Ten Pound Poms

Ten Pound Poms is a colloquial term used in Australia and New Zealand to describe British citizens who migrated to Australia and New Zealand after the Second World War. The Government of Australia initiated the Assisted Passage Migration Scheme in 1945, and the Government of New Zealand initiated a similar scheme in July 1947. The migrants were called Ten Pound Poms due to the payment of £10 in processing fees to migrate to Australia. The Commonwealth arranged for assisted passage to Australia on chartered ships and aircraft. The word Pom is derived from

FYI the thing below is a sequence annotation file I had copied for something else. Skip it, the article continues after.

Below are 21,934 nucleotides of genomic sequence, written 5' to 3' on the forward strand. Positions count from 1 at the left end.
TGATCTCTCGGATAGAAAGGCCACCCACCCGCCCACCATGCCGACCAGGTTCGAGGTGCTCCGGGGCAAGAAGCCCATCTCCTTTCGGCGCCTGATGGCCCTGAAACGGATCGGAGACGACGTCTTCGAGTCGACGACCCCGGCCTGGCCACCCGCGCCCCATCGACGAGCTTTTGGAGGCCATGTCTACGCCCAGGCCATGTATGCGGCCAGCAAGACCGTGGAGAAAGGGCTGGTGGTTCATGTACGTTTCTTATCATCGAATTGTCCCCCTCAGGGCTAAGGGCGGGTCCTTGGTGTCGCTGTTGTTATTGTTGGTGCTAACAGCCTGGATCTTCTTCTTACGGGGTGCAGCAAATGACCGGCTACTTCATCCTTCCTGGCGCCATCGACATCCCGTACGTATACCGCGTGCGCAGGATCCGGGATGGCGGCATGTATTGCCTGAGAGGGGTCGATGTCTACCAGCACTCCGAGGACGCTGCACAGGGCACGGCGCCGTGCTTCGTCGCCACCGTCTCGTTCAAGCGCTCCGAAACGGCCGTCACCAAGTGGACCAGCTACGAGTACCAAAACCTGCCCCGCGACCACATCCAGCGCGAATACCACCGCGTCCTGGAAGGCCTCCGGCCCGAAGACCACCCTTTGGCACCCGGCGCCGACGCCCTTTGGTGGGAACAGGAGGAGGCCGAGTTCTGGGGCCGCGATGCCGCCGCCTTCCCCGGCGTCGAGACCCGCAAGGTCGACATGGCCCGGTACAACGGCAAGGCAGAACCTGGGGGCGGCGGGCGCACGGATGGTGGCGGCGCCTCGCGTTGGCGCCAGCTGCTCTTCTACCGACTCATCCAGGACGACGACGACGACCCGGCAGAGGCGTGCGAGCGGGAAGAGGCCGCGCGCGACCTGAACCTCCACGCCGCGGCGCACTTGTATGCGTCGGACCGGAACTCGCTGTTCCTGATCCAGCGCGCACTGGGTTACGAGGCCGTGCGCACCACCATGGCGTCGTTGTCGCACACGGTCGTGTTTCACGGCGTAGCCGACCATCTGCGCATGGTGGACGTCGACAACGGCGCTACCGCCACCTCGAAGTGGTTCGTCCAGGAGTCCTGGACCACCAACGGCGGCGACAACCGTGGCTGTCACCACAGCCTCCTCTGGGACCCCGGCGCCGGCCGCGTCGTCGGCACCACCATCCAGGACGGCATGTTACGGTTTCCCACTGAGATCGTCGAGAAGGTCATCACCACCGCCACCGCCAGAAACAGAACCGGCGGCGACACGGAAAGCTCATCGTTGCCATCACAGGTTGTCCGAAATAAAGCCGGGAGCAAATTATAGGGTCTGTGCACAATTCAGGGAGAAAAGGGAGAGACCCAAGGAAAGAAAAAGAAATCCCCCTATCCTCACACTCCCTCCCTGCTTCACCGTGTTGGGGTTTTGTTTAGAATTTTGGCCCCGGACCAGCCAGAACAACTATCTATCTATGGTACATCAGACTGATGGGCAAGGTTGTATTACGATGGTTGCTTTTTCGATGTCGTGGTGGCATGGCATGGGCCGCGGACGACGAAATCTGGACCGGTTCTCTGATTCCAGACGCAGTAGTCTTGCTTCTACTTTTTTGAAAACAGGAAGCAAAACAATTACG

Ten Pound Poms is a colloquial term used in Australia and New Zealand to describe British citizens who migrated to Australia and New Zealand after the Second World War. The Government of Australia initiated the Assisted Passage Migration Scheme in 1945, and the Government of New Zealand initiated a similar scheme in July 1947. The migrants were called Ten Pound Poms due to the payment of £10 in processing fees to migrate to Australia. The Commonwealth arranged for assisted passage to Australia on chartered ships and aircraft. The word Pom is derived from "pomegranate" an Australian rhyming slang for "immigrant".
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